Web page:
“Most amputees around the world live in places with limited or no prosthetic clinics nearby.”
The usage of upper limb prosthetics is not very high. According to an NIH study, documented rates of prosthesis use vary from 27 to 56 percent for upper-limb amputation. This is due to the fact that in the best case scenario, a conventional prosthetic arm offers only marginal functional improvements. This research was validated when I spoke to Gerald, who was born with his right hand missing. He confirmed that he had never used a prosthetic arm throughout his life, but mentioned having a few different attachments for performing certain activities. In most situations, he has learned to use his left hand and stump, including typing on a keyboard, which is the majority of his work, and other day-to-day tasks. He did mention having difficulty with certain recreational activities, like playing a trombone and using a game controller to play video games.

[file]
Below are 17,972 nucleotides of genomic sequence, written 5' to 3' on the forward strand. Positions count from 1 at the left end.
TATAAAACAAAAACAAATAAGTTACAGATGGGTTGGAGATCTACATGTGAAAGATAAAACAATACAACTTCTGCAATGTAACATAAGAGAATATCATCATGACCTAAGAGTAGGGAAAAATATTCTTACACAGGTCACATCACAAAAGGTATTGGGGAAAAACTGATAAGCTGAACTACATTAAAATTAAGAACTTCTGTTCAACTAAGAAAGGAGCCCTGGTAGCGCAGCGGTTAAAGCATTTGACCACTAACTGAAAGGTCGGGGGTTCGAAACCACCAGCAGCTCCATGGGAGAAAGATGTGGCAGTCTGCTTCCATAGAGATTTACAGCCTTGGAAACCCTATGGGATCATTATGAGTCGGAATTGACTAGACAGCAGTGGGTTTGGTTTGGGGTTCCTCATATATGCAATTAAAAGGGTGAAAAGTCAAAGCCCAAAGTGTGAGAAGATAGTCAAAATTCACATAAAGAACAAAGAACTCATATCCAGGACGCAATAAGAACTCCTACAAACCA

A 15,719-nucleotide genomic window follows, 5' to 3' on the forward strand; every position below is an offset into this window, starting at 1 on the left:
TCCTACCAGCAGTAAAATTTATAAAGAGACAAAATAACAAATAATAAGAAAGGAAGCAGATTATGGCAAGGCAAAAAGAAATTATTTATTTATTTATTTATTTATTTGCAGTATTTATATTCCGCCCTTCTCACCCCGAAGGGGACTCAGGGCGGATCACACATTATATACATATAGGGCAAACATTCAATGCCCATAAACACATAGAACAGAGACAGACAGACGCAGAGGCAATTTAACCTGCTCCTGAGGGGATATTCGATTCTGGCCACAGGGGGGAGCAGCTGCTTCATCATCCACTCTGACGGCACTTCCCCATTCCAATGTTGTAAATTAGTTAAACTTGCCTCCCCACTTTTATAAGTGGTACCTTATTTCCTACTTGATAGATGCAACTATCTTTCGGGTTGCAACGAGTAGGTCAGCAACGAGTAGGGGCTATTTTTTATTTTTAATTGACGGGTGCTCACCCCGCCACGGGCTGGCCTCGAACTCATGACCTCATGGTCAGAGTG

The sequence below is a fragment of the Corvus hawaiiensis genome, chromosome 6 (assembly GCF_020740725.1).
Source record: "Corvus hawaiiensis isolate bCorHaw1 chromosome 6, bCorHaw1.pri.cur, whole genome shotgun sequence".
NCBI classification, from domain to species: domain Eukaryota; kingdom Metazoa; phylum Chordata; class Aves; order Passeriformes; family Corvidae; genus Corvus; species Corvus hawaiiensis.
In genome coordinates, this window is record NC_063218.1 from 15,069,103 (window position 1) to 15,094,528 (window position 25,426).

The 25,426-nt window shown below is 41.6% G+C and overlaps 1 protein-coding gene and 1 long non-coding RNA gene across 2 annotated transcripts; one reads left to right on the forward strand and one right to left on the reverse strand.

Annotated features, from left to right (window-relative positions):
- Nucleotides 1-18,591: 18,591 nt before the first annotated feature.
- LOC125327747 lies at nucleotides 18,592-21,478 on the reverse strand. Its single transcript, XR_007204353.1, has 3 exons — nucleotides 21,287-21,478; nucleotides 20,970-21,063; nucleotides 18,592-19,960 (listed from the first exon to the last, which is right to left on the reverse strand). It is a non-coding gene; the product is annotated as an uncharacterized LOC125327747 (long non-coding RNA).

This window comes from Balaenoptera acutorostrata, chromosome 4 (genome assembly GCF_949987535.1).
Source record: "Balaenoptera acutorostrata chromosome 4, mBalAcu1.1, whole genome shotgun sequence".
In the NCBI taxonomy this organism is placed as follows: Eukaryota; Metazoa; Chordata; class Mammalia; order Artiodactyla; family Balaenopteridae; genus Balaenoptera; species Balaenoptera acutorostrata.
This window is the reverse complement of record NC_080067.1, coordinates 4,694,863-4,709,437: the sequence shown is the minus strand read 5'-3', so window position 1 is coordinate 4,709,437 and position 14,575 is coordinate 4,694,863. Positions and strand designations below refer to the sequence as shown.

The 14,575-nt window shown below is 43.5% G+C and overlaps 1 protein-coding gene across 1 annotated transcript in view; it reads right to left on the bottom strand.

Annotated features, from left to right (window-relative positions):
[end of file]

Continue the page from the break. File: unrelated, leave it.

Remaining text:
After several rounds of sketching, prototyping and form explorations, I modeled the final form using Rhino and 3D-printed it to make the final prototype. Please see photos of the design process below. The final design is not ambidextrous—a right-handed and left-handed versions would need to be manufactured separately.